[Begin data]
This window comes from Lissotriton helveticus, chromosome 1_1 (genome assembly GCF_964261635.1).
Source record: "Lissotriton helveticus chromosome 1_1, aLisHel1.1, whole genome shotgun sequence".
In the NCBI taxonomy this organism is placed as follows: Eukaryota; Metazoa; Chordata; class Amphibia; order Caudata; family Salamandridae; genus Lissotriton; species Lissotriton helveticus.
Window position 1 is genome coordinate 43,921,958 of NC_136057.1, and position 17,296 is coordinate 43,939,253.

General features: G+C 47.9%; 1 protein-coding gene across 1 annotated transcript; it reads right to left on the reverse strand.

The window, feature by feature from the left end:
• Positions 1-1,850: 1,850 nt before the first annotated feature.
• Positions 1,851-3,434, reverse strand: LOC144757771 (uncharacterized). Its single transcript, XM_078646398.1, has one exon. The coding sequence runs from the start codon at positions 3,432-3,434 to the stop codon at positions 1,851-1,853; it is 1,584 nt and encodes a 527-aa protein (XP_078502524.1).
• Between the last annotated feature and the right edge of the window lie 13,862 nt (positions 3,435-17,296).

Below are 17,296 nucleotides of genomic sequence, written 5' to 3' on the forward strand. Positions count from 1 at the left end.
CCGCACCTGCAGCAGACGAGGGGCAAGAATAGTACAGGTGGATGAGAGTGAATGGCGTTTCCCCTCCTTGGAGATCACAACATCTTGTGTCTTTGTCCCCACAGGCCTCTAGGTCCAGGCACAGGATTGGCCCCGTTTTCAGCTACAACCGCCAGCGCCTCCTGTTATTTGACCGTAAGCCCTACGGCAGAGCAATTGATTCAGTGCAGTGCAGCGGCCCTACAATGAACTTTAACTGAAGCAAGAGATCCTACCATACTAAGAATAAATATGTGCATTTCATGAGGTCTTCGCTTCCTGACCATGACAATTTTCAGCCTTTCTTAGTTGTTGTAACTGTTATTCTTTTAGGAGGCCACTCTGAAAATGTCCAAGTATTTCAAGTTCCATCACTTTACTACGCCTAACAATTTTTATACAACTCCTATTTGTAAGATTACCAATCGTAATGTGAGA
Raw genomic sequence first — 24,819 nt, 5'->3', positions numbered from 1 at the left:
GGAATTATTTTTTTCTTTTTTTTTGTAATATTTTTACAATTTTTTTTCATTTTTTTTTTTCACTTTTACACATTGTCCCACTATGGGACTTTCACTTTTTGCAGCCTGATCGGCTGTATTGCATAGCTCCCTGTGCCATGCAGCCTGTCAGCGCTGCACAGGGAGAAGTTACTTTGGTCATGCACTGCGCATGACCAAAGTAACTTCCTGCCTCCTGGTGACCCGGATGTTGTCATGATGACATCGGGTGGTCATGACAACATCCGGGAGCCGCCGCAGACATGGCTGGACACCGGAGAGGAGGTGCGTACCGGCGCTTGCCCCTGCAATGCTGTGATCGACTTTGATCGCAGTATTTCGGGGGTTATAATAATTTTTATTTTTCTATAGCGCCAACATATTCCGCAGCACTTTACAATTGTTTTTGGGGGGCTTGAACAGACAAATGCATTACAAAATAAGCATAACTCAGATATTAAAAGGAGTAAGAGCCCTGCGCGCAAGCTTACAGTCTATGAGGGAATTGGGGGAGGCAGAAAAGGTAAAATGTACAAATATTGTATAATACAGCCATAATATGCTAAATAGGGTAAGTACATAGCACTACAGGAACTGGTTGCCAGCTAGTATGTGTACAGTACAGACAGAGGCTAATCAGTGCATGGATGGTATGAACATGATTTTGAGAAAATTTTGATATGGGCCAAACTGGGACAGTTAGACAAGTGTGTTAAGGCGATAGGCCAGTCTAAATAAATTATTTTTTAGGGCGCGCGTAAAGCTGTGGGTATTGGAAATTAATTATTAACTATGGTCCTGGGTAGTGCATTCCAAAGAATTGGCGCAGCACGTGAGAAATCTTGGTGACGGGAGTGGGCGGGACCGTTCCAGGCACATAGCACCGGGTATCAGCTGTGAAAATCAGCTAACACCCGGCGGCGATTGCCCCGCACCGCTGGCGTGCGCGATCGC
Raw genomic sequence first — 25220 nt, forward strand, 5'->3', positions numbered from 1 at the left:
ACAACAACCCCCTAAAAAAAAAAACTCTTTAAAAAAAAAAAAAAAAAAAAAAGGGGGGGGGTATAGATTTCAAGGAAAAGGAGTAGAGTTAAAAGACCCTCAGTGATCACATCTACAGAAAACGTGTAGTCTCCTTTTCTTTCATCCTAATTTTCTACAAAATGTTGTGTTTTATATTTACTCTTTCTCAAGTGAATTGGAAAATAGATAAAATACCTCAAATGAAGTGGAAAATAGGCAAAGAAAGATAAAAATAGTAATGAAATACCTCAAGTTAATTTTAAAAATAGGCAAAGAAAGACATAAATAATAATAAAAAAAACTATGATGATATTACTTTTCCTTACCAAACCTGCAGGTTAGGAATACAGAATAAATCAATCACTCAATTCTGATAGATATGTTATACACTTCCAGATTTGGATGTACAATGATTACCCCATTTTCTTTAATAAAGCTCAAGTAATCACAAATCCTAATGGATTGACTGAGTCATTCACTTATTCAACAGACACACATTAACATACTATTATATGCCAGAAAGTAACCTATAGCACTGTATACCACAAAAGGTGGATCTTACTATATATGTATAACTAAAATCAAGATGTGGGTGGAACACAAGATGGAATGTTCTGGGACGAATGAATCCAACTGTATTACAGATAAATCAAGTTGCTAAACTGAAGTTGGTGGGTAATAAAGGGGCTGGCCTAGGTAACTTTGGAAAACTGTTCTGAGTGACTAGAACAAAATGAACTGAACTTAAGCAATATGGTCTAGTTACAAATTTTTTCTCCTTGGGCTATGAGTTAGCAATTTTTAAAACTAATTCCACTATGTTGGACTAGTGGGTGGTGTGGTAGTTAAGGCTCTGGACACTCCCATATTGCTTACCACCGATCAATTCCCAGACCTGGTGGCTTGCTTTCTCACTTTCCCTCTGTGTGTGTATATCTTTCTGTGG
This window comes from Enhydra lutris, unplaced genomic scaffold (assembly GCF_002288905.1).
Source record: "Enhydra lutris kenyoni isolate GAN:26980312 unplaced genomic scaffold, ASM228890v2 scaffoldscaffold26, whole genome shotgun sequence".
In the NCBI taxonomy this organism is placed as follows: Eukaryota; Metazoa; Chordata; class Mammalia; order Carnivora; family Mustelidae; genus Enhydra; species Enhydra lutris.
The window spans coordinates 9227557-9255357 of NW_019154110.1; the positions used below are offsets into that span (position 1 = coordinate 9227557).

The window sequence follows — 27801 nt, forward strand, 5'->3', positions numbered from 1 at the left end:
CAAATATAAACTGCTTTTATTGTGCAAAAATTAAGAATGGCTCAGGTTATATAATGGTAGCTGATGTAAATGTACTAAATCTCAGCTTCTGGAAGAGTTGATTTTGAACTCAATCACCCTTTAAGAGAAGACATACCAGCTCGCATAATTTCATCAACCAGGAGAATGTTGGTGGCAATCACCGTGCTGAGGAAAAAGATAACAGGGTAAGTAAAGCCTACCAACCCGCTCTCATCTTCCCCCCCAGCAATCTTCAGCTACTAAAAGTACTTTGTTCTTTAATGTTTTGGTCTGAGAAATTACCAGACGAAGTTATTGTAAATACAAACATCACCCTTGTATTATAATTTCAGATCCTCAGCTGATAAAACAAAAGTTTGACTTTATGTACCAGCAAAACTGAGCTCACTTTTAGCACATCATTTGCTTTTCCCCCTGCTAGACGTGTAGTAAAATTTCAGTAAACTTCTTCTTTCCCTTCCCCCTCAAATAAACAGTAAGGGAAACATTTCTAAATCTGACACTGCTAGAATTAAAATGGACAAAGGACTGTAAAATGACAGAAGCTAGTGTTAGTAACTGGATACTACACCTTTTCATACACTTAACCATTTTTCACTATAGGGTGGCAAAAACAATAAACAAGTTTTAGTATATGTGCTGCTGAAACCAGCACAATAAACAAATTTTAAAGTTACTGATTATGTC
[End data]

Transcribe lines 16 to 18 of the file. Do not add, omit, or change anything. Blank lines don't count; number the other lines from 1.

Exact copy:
This window comes from Enhydra lutris, unplaced genomic scaffold (assembly GCF_002288905.1).
Source record: "Enhydra lutris kenyoni isolate GAN:26980312 unplaced genomic scaffold, ASM228890v2 scaffoldscaffold26, whole genome shotgun sequence".
In the NCBI taxonomy this organism is placed as follows: Eukaryota; Metazoa; Chordata; class Mammalia; order Carnivora; family Mustelidae; genus Enhydra; species Enhydra lutris.